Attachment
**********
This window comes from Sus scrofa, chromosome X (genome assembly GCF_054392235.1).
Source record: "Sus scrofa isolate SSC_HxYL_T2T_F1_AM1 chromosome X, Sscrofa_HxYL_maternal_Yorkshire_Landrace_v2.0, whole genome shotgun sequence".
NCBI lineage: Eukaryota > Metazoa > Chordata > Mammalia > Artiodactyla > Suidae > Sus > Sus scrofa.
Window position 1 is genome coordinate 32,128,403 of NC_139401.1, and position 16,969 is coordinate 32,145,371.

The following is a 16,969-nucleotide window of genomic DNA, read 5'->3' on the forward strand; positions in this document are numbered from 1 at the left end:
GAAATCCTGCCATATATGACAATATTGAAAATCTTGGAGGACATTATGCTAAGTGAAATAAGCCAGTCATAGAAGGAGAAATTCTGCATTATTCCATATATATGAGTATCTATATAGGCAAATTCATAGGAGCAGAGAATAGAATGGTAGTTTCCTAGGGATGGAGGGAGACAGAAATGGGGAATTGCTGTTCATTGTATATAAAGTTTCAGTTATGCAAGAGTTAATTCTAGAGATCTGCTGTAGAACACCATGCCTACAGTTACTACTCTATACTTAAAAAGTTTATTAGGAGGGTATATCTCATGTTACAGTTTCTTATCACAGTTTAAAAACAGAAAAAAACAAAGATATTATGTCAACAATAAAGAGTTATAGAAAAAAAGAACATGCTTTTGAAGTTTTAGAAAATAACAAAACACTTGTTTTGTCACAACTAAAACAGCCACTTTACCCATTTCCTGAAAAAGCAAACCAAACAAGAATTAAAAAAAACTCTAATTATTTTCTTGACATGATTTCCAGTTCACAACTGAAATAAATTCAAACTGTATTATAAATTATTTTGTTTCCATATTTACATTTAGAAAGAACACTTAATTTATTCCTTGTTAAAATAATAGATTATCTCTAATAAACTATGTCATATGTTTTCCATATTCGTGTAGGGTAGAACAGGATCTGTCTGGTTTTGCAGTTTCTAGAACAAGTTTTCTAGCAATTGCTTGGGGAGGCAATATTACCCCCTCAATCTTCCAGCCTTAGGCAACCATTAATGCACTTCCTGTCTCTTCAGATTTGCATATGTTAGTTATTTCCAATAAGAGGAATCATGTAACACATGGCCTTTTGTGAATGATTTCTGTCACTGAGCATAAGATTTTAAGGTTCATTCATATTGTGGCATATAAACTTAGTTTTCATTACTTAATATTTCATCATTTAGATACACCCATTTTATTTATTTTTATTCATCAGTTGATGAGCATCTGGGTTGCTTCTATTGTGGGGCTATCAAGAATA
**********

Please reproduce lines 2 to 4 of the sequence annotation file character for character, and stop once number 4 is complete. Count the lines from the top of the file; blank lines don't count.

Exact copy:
Source record: "Sus scrofa isolate SSC_HxYL_T2T_F1_AM1 chromosome X, Sscrofa_HxYL_maternal_Yorkshire_Landrace_v2.0, whole genome shotgun sequence".
NCBI lineage: Eukaryota > Metazoa > Chordata > Mammalia > Artiodactyla > Suidae > Sus > Sus scrofa.
Window position 1 is genome coordinate 32,128,403 of NC_139401.1, and position 16,969 is coordinate 32,145,371.